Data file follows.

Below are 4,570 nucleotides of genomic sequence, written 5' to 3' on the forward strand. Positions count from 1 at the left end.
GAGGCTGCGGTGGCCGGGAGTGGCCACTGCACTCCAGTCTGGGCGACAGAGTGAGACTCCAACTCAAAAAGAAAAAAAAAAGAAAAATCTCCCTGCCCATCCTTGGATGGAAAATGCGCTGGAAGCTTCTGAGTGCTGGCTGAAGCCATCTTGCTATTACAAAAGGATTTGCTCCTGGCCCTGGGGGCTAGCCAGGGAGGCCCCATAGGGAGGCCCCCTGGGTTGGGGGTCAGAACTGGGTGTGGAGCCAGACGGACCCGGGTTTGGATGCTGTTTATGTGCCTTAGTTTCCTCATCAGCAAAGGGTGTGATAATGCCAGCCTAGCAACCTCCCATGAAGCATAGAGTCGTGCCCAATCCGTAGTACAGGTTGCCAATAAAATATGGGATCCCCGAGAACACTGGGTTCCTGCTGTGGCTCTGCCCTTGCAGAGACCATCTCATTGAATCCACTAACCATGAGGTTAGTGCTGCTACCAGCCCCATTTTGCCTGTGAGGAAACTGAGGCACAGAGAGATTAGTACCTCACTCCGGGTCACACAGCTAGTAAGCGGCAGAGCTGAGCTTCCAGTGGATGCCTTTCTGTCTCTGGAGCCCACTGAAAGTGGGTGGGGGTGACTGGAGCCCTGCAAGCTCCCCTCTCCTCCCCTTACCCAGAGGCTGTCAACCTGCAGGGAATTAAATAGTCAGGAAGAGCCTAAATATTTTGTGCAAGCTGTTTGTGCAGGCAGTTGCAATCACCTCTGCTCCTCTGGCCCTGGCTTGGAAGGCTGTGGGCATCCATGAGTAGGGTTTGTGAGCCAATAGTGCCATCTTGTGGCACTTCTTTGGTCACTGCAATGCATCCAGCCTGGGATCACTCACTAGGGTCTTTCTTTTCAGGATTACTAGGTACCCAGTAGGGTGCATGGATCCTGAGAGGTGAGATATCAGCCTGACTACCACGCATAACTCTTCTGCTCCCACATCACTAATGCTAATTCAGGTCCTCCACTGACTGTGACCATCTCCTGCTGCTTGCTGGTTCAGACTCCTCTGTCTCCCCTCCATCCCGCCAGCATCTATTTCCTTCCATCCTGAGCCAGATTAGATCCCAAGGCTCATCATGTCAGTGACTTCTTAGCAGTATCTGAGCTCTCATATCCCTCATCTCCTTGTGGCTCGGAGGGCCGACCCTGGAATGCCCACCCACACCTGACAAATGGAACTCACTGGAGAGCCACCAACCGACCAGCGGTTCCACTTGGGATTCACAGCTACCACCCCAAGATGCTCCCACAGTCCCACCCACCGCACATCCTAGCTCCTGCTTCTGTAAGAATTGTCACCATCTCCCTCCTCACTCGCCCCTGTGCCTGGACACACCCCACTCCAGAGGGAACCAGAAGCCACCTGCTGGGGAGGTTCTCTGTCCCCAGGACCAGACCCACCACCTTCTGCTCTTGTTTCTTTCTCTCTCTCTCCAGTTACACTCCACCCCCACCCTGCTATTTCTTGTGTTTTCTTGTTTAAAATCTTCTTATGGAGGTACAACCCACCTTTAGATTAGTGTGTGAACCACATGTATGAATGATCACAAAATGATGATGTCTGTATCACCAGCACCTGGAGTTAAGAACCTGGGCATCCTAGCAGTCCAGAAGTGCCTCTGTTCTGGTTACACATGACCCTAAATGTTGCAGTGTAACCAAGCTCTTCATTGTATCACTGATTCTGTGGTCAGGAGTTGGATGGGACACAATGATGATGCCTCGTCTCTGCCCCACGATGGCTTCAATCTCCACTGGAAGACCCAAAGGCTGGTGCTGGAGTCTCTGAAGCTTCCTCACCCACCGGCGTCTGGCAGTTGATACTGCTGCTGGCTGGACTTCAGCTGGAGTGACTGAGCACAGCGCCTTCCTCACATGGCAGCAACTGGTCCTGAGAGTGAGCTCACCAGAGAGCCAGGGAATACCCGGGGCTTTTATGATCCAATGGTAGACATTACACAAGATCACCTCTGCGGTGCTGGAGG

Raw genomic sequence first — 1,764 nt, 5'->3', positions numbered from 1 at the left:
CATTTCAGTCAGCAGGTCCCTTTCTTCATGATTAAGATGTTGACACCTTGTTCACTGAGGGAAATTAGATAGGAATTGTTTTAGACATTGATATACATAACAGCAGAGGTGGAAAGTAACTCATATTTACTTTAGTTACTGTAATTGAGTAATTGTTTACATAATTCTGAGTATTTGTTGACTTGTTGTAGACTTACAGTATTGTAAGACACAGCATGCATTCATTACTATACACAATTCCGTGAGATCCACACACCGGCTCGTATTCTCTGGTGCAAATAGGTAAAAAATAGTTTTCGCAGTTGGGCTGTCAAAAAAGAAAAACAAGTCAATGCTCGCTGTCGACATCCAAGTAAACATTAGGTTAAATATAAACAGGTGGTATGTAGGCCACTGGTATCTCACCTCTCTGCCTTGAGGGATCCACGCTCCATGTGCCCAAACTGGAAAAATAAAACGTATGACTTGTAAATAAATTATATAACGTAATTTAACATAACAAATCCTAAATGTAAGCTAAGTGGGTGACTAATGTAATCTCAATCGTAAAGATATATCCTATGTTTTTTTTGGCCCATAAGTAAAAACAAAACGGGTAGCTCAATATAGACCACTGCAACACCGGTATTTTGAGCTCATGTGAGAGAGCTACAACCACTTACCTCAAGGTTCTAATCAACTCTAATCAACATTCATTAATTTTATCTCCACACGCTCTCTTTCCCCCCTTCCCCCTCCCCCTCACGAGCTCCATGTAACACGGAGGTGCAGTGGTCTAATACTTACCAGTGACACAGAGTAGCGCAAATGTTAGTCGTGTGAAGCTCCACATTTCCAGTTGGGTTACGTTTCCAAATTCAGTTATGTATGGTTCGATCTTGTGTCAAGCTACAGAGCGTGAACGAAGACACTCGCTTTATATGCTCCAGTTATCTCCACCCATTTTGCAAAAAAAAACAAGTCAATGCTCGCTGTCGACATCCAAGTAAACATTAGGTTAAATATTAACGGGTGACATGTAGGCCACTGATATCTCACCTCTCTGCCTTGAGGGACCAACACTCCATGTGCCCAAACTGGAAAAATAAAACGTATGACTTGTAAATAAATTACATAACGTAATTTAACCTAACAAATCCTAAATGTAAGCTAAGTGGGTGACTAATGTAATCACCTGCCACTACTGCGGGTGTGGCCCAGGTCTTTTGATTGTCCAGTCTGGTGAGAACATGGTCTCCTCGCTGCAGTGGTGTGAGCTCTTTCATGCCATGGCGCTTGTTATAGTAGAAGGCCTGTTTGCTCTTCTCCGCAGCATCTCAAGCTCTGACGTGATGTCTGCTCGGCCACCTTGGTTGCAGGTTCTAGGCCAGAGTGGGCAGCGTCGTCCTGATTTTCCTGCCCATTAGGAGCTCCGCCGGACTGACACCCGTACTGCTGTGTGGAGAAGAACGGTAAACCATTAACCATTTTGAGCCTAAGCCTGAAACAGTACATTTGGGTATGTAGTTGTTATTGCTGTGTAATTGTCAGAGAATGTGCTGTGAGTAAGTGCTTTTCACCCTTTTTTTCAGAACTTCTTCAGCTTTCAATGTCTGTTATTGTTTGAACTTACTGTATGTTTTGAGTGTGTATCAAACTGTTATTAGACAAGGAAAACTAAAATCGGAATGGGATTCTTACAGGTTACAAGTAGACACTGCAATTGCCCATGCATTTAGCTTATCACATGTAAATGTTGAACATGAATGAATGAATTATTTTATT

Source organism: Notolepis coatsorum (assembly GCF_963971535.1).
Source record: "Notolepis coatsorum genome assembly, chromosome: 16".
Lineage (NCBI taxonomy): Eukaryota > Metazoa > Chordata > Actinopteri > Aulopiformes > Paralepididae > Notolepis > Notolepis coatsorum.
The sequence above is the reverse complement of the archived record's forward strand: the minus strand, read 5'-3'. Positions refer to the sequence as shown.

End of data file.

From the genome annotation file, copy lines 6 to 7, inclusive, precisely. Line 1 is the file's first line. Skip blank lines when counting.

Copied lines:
Source record: "Notolepis coatsorum genome assembly, chromosome: 16".
Lineage (NCBI taxonomy): Eukaryota > Metazoa > Chordata > Actinopteri > Aulopiformes > Paralepididae > Notolepis > Notolepis coatsorum.